With decisive actions, net zero energy is within reach in Emerging Europe and Central Asia, says new World Bank report

By IntelliNews Press Release Service February 22, 2024

A new World Bank report released on February 22 lays out pathways for countries in the emerging Europe and Central Asia region to make the shift towards renewable energy and reduce their fossil fuel dependence, highlighting the intertwined benefits of the transition for energy security, sustainable growth and affordability.

The report – Net Zero Energy by 2060: Charting Europe and Central Asia's Journey Toward Sustainable Energy Futures – provides a unique analysis that can help governments in the emerging Europe and Central Asia region prioritise policies and investments necessary to shift their energy systems away from fossil fuels by 2060, which is crucial for keeping global temperature rise below 2°C.

“This report is being released at a particularly alarming moment following the biggest supply shock ever experienced in gas markets, and an increasing rise in global temperatures, which has exceeded 1.5°C compared to historical averages for an entire year,” said Charles Cormier, World Bank Regional Director for Infrastructure in Europe and Central Asia.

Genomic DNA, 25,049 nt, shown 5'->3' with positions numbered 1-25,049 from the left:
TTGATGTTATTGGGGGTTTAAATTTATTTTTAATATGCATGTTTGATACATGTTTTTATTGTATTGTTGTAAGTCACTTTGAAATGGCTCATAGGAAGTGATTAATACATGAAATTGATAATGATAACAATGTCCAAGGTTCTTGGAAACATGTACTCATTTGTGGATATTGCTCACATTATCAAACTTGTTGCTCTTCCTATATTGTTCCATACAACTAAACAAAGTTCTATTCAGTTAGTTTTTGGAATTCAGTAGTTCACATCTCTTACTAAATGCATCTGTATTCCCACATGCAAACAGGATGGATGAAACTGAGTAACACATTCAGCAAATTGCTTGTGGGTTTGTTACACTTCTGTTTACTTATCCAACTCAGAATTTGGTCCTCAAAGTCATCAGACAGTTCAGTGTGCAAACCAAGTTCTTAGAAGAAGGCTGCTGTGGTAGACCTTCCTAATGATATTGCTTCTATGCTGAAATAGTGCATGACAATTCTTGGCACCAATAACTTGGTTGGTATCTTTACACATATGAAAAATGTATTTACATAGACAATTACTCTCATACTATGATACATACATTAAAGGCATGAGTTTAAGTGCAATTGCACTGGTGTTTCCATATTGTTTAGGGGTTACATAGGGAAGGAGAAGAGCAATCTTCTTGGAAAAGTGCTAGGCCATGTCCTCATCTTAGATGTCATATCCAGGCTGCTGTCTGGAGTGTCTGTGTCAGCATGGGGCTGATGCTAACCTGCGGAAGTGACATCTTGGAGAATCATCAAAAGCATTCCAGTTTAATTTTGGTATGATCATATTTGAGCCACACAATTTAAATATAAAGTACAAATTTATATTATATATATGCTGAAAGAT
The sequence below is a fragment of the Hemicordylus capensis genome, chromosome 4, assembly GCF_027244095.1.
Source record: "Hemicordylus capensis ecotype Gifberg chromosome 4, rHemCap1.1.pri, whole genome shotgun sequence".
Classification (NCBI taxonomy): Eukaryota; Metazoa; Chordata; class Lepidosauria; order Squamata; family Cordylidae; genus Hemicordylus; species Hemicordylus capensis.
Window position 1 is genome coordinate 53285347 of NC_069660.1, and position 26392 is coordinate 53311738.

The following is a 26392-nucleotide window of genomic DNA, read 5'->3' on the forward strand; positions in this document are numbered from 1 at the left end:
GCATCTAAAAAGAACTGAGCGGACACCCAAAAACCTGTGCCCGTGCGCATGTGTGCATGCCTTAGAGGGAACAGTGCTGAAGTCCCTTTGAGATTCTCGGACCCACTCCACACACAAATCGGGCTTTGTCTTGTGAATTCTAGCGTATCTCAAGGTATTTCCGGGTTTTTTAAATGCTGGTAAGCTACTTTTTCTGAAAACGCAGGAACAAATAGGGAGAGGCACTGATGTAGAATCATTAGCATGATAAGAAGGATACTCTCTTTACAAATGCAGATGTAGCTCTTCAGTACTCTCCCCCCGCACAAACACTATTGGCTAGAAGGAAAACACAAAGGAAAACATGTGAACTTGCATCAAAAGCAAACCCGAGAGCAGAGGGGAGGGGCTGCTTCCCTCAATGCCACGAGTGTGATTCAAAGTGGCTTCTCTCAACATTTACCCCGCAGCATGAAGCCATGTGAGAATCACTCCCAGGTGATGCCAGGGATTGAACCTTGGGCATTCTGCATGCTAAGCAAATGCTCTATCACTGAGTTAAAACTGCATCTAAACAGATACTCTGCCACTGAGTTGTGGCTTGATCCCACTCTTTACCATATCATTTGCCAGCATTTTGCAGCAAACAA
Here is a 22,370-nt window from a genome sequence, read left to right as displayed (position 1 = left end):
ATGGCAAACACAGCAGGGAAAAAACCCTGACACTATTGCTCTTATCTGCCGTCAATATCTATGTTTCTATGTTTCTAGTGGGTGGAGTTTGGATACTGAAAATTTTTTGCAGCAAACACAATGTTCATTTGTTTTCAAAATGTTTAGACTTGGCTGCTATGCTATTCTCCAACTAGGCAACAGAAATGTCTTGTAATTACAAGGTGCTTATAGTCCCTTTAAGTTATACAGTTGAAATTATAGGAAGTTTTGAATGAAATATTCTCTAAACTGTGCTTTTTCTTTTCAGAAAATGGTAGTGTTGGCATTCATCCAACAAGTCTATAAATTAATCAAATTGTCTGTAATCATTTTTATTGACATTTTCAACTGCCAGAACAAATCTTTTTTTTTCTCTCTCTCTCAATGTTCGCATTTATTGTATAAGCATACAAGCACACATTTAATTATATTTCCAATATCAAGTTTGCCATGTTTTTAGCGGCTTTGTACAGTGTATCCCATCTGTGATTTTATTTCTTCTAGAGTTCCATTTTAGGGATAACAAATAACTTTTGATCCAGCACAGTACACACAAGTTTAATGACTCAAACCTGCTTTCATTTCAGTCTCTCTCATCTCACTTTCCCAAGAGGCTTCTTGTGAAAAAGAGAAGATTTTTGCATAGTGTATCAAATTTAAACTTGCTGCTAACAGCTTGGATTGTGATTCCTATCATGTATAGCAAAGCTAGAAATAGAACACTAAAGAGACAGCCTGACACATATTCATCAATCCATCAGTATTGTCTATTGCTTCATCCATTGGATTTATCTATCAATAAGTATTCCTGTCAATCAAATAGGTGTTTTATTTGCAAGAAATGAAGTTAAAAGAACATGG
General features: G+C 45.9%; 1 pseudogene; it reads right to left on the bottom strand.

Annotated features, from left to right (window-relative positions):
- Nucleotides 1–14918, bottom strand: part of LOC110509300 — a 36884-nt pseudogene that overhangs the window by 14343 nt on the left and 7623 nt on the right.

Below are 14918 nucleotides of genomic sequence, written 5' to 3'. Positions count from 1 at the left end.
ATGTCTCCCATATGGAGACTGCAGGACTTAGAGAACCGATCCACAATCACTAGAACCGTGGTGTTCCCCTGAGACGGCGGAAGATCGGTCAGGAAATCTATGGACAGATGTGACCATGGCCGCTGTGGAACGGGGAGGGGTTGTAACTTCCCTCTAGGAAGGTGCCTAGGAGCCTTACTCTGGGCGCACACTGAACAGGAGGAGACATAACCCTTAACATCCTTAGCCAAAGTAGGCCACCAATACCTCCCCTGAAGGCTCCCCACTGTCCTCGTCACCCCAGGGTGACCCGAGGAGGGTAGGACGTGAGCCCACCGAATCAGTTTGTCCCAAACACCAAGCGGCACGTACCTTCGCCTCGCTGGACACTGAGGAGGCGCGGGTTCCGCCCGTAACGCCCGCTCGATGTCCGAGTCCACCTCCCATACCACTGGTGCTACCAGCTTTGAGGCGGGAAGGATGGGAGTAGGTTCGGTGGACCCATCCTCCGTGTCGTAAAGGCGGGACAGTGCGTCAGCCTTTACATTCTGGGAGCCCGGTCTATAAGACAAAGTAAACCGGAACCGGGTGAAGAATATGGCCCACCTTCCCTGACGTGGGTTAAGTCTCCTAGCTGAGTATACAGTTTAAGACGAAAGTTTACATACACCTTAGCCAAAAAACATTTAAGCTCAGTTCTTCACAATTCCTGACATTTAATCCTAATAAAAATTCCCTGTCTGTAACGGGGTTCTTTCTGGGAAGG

“Our analysis provides countries in the Europe and Central Asia region with least-cost pathways towards fulfilling global commitments made at COP28.”

“Our modelling shows that the region can increase its share of clean energy from 9% today to 75% by 2060. This will only be possible with binding national commitments, targeted measures and investments.” Only nine countries in the region set national net zero targets, with just five of them – Armenia, Bulgaria, Croatia, Kyrgyzstan and Romania – aiming for 2050, and Turkey for 2053. Kazakhstan, Russia and Ukraine are looking at a more distant horizon of 2060. Fourteen countries are yet to set national net zero commitments."

According to the report, to achieve net zero by 2060, power systems across the region will need to emit zero net emissions by 2040, commercial buildings by 2050 and residential buildings by 2055. The sectors which are harder to abate – industry and transport – will still likely rely on carbon removal technologies (such as carbon capture and storage, or CCS) for their decarbonisation even in 2060.